Stay awake, little flock. Love, the Lord, is on the way.

(c) William G. Carter. All rights reserved.

Saturday, November 22, 2014

Everything Will Be Clear

Matthew 25:31-46
Christ the King
November 23, 2014
William G. Carter

When the Son of Man comes in his glory, and all the angels with him, then he will sit on the throne of his glory. All the nations will be gathered before him, and he will separate people one from another as a shepherd separates the sheep from the goats, and he will put the sheep at his right hand and the goats at the left. Then the king will say to those at his right hand, ‘Come, you that are blessed by my Father, inherit the kingdom prepared for you from the foundation of the world; for I was hungry and you gave me food, I was thirsty and you gave me something to drink, I was a stranger and you welcomed me, I was naked and you gave me clothing, I was sick and you took care of me, I was in prison and you visited me.’

This is how everything will end. It is a scene of the second coming. This is obvious in the first phrase: "When the Son of Man comes in his glory.” That is code language for the end of time, for the day of the Lord, for the final judgment. Biblically speaking, it points to the same event. Various Bible writers all share different glimpses of the ultimate revelation of God in Jesus Christ. It will be the end. The Second Advent.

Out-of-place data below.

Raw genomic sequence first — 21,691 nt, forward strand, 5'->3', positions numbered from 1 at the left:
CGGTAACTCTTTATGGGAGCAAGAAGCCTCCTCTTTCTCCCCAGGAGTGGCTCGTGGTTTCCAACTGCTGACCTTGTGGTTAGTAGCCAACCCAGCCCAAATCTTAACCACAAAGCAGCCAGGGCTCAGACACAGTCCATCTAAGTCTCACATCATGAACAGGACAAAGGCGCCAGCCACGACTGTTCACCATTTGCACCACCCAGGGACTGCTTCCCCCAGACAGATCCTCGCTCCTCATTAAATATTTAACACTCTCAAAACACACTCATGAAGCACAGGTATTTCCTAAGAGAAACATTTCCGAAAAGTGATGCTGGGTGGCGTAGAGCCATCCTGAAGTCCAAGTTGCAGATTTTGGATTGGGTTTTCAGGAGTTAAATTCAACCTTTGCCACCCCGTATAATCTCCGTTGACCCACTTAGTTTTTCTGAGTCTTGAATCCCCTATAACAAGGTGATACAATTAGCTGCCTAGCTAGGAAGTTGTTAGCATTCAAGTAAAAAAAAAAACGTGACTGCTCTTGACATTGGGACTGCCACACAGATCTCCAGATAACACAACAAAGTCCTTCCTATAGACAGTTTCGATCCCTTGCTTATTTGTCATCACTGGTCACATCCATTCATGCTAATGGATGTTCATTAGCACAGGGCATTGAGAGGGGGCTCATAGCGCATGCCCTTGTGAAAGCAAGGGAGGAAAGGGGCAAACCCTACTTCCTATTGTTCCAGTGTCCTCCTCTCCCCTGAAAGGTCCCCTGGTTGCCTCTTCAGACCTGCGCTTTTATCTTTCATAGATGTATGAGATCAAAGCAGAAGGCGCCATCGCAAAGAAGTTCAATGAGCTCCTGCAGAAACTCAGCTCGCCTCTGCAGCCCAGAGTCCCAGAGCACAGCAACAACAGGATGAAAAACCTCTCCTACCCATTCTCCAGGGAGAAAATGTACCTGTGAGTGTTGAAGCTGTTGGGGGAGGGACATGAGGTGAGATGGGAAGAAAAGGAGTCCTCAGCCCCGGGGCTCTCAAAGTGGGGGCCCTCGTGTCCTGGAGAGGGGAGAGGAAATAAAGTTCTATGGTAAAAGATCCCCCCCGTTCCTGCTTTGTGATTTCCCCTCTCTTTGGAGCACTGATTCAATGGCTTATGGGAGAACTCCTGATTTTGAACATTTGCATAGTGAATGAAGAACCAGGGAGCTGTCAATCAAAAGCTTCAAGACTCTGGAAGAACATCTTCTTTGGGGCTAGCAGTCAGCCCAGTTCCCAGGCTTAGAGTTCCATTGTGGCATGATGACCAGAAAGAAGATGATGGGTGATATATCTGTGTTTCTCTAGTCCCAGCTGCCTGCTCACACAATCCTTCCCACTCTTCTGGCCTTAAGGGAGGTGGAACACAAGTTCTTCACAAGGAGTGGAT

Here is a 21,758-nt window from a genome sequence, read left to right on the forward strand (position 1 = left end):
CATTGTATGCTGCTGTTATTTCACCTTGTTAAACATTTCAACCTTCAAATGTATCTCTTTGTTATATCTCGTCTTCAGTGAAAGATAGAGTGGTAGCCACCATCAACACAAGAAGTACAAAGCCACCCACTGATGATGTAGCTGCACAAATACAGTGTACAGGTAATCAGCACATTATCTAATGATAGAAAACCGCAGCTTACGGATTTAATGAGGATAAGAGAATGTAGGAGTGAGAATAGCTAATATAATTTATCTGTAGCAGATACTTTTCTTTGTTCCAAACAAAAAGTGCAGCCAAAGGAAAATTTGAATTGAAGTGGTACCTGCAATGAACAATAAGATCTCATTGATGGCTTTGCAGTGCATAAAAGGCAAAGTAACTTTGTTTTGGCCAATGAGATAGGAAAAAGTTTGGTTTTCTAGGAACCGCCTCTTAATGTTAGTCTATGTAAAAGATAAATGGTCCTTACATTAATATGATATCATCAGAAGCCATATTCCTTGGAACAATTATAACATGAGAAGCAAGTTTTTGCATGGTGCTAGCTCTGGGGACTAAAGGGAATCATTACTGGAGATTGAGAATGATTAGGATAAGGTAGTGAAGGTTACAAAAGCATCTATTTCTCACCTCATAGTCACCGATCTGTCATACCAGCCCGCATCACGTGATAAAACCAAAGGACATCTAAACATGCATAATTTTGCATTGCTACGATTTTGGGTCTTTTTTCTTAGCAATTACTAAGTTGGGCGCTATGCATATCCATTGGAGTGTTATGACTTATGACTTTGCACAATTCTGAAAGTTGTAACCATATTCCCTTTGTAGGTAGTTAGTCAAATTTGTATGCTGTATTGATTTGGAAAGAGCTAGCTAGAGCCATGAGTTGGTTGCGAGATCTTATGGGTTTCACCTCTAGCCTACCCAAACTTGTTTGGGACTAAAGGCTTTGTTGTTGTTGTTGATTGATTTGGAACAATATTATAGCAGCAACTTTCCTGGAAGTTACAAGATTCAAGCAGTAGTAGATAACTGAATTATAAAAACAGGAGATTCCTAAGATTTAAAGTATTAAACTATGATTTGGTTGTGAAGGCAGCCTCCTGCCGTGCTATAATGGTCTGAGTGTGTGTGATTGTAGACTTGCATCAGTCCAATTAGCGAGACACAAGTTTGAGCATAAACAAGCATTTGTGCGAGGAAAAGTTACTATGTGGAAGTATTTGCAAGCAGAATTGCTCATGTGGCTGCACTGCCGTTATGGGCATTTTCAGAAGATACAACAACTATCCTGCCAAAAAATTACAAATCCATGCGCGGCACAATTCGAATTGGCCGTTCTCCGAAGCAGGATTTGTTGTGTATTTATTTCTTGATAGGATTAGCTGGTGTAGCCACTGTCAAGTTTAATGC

It is an appropriate picture on a day we proclaim the kingship of Christ, when we sing of the dominion of Jesus. His final coming will be an event of great rejoicing, particularly for those who have been waiting for it and for those who have been put down by the cruelty of the world. Everything will be made right. That is the sovereign true truth of God's kingdom.